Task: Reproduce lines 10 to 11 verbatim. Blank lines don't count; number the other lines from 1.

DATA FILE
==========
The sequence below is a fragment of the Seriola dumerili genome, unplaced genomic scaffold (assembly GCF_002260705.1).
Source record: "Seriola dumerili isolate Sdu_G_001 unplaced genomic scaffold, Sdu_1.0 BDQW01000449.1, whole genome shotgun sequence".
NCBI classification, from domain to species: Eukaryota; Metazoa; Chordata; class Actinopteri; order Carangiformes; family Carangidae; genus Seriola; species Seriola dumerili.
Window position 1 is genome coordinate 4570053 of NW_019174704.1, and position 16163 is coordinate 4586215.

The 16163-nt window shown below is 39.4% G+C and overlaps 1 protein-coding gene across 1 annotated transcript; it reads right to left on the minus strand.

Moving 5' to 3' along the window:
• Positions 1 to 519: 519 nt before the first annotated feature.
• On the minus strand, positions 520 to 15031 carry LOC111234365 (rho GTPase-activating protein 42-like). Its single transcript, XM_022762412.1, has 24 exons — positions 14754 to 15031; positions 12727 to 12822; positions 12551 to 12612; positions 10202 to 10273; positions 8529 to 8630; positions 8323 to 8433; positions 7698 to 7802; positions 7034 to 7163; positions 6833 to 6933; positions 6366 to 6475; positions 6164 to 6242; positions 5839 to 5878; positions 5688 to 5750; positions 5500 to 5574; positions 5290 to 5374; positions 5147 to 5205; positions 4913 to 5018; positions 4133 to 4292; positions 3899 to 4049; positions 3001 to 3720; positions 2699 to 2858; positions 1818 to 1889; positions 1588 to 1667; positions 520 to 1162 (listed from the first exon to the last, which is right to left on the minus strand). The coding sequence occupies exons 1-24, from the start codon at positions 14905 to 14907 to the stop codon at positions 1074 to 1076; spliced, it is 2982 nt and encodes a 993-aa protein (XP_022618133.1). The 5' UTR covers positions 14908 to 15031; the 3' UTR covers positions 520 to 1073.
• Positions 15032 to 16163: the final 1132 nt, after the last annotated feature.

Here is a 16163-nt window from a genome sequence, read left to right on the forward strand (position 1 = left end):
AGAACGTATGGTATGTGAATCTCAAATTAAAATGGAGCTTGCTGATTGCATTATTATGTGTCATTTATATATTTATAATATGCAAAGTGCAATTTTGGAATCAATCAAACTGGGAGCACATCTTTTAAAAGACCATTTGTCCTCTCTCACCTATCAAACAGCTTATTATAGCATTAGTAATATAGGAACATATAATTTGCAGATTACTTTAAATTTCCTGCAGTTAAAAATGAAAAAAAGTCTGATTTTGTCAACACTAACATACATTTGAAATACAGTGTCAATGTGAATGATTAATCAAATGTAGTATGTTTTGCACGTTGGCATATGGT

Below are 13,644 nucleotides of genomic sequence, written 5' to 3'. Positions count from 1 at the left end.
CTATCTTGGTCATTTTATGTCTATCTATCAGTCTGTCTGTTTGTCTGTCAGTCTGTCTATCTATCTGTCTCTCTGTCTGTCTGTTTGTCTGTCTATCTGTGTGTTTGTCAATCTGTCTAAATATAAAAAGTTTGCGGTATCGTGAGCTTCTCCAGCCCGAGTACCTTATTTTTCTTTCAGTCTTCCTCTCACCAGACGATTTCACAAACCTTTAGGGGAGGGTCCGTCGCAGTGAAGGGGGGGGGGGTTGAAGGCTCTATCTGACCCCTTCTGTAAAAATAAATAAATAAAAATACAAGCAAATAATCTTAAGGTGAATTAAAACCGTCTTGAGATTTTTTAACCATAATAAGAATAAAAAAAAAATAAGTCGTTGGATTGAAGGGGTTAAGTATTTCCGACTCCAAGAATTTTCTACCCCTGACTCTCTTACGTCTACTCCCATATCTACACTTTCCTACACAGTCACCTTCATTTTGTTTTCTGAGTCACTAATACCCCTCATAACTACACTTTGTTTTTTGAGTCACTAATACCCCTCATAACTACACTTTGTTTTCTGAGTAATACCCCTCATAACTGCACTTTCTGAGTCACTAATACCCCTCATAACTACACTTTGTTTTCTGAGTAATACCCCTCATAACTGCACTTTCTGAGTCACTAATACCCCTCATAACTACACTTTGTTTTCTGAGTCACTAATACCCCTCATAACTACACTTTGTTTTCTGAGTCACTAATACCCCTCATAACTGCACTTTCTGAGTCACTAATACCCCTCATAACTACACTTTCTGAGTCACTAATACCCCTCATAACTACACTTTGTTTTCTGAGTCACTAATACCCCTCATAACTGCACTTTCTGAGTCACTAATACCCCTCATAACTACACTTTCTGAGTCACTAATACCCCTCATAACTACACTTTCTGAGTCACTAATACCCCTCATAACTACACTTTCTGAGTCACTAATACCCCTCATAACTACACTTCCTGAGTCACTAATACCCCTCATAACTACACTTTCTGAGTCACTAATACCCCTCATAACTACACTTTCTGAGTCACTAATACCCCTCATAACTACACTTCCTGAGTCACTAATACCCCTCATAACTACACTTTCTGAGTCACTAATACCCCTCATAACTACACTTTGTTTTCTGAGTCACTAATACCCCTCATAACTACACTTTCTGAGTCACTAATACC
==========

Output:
Here is a 16163-nt window from a genome sequence, read left to right on the forward strand (position 1 = left end):
AGAACGTATGGTATGTGAATCTCAAATTAAAATGGAGCTTGCTGATTGCATTATTATGTGTCATTTATATATTTATAATATGCAAAGTGCAATTTTGGAATCAATCAAACTGGGAGCACATCTTTTAAAAGACCATTTGTCCTCTCTCACCTATCAAACAGCTTATTATAGCATTAGTAATATAGGAACATATAATTTGCAGATTACTTTAAATTTCCTGCAGTTAAAAATGAAAAAAAGTCTGATTTTGTCAACACTAACATACATTTGAAATACAGTGTCAATGTGAATGATTAATCAAATGTAGTATGTTTTGCACGTTGGCATATGGT